Room for Debate

It's tough to choose words wisely in the heat of an argument. Learn to fight right.

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You may not think of it this way, but each of us makes use of our negotiation skills almost every day. You don't have to be haggling with a car salesman or sitting in a business meeting to be involved in negotiation; it can be as simple as deciding where to go to dinner with your boyfriend, or what to watch on TV with your family.

If you aren't getting what you'd like out of your interpersonal dealings, or your relationships are suffering from the strain of conflict, you might be using ineffective negotiating strategies. Better negotiation skills can make you happier at home, more successful at the office, and more personally effective in any group situation. It doesn't come naturally to everyone, but anyone can learn to be a more effective negotiator.

While every situation is different, certain basics apply to any negotiation. The first thing to consider is that you should not approach negotiation with a rigid insistence on a specific outcome. The goal of every negotiation should be to create a "win-win" solution for everyone involved. "Wait", you may say, "Isn't the whole point of negotiation to get what you want?"

Well, there may be certain situations where you can get away with sticking stubbornly to your position, but in most cases there is a bigger picture to consider. Is it worth going to the movie only you want to see if it creates feelings of frustration and resentment in your friends? Is it worth getting the price you demand from a supplier if it will impede business deals in the future? Pursuing an "I win—you lose" strategy means risking damage to your relationship with the other party. In general, an everybody-wins philosophy creates longer-lasting and more successful outcomes than a winner-takes-all approach.

The key concept is fairness. Not only will fair outcomes help you preserve good relations with other parties, appealing to fairness can be a potent weapon against entities that appear more powerful on paper. A negotiation shouldn't be a contest of wills or positional posturing, it should be a progress toward mutually satisfying outcomes based on the facts of the matter.

In order to arrive at a fair solution, one must understand the situation well from the point of view of all parties involved. An important step toward that understanding is planning ahead. Analyze the situation and think through your strategy beforehand. Don't just consider the issues from your own perspective, try to learn what the other side wants—and what they think you want.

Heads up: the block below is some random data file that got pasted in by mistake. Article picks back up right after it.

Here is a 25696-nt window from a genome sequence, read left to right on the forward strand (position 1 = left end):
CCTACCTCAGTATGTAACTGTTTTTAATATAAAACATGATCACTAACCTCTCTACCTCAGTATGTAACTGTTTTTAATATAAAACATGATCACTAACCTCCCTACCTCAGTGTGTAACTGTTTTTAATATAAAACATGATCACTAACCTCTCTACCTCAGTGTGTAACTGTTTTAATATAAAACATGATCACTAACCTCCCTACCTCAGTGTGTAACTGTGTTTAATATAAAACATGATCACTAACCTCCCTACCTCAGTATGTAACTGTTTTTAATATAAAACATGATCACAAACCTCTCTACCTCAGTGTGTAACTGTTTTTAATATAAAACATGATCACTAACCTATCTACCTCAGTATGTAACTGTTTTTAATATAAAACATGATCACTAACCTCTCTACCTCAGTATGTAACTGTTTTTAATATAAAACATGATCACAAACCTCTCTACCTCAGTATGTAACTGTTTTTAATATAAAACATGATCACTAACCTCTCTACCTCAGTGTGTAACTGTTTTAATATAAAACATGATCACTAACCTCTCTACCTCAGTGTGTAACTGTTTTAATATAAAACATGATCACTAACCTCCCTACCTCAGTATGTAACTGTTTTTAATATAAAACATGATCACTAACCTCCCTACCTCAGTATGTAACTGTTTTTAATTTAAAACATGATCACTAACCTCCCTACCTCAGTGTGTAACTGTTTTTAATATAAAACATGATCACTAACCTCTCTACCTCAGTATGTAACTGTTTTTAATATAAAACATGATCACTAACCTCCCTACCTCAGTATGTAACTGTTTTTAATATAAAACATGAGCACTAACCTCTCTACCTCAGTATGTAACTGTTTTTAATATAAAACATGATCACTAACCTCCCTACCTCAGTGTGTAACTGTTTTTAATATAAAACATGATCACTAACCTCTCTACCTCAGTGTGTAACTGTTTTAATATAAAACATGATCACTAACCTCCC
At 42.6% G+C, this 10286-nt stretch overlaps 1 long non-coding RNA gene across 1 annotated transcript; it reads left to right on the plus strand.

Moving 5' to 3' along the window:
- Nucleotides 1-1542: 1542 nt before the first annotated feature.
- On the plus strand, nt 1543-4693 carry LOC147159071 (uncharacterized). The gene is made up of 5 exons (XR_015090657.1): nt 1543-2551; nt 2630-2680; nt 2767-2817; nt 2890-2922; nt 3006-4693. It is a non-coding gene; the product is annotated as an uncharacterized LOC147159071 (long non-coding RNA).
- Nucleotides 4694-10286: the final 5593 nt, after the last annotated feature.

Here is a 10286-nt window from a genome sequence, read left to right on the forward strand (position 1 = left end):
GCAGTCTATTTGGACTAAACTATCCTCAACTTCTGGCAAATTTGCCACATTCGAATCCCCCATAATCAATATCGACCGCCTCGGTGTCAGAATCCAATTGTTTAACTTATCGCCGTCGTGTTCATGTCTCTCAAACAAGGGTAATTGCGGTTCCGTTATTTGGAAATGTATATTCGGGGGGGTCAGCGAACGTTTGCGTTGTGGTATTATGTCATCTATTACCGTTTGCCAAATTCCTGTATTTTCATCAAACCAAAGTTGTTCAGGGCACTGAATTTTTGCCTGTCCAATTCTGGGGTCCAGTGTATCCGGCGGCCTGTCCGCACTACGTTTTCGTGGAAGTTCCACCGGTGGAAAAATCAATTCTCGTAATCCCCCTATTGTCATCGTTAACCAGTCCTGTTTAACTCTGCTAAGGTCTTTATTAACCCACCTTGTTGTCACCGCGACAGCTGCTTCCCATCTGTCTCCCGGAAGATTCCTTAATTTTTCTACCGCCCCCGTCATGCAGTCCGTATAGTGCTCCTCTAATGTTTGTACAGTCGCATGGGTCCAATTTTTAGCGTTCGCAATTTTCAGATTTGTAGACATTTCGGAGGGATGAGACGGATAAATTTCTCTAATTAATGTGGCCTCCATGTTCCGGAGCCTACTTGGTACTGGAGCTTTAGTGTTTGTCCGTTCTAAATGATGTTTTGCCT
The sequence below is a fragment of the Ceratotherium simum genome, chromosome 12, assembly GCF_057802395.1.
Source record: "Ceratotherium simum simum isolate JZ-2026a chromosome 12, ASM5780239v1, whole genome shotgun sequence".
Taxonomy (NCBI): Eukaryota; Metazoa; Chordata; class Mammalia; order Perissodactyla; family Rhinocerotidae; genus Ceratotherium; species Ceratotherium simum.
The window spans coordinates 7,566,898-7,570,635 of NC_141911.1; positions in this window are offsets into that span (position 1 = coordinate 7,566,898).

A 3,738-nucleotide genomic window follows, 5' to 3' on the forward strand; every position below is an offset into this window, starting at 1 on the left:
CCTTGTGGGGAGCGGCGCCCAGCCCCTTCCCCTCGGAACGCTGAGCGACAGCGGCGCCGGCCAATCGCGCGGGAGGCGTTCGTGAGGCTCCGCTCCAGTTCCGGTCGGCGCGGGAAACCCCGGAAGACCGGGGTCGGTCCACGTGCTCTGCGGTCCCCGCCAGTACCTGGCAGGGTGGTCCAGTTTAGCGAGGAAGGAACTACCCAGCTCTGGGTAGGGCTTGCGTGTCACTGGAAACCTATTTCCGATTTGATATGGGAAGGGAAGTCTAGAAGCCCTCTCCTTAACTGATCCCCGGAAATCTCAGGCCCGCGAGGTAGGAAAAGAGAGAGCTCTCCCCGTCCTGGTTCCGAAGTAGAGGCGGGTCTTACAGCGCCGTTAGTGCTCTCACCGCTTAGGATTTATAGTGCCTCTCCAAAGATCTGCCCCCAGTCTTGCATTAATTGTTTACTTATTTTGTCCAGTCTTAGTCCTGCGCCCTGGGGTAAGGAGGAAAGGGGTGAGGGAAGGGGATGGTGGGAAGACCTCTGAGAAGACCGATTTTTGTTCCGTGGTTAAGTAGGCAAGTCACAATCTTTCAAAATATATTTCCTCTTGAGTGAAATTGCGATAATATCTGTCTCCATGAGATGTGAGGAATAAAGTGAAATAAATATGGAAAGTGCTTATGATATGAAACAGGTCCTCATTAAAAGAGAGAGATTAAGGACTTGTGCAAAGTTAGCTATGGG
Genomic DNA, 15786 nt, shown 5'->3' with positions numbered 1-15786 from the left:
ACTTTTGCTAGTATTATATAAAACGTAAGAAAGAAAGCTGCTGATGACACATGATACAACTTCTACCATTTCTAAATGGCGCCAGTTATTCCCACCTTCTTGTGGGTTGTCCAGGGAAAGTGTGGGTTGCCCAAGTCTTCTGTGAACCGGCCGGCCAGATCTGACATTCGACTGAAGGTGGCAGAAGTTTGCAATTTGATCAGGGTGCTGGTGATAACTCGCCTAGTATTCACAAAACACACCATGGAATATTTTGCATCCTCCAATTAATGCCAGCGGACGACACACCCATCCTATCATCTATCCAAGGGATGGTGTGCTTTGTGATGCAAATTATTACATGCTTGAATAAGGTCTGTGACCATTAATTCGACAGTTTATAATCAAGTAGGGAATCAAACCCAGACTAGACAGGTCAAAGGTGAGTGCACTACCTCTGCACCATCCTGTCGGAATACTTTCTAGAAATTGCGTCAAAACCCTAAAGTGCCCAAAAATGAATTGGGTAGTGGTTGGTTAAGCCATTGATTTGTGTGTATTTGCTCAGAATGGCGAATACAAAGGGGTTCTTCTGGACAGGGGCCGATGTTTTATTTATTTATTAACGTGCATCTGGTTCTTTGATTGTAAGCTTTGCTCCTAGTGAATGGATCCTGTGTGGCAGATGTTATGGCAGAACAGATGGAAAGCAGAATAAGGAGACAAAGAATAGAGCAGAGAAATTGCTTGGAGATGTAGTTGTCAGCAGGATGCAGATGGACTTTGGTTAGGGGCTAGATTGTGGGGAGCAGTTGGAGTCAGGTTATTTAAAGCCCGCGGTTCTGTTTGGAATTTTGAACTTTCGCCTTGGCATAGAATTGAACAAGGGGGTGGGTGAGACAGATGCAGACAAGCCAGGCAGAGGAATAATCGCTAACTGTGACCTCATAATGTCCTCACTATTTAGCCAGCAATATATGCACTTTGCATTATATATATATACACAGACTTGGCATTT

Planning ahead assures you that your point of view will be well communicated, and that time won't be wasted in misunderstandings. Even before the first word is exchanged, honestly assess the interests of the other party, and invent options that could result in mutual gain. Be willing to consider many possibilities and combinations of options. Be flexible. Determine which are the key issues, and plan to discuss them in order of priority.

Be sure to listen. It may yield a new understanding of the facts of the matter. Don't just focus on your own ideas. Turn off your internal dialogue and actually hear what the other person is saying. Also pay attention to nonverbal messages like facial expressions and eye contact.

Once a dialogue begins, adhere to the issues and insist on using an objective standard—such as expert opinion, or even the law—to evaluate them. Do not seek to argue based on positions, instead focus on the interests of the parties involved. Look for points where you can agree, rather than areas of conflict.

"Separate the people from the problem," advise Roger Fisher and William Ury in their classic book about negotiation, Getting to Yes. Do not lapse into personal attacks on the person with whom you're negotiating. Neither allow yourself to participate in a defend/attack spiral, which is completely counterproductive. If the opposite party appears determined to initiate attacks against you, put a stop to it by refusing to say anything aggressive or defensive. Again, stick to facts of the matter and principles of fairness.

Treat your interlocutor with respect. Be soft on people, but hard on the issues. Look for common ground rather than entrenching in conflicting positions, in order to show willingness to cooperate and reduce hostile feelings. Don't attempt to intimidate the other party.

Lastly, keep in mind that the biggest influence on the direction negotiation will take depends on the mindset of the participants. With the right philosophy, you can feel good about both the results of your negotiations and about yourself; negotiation can even be fun for everyone involved.

Room for Debate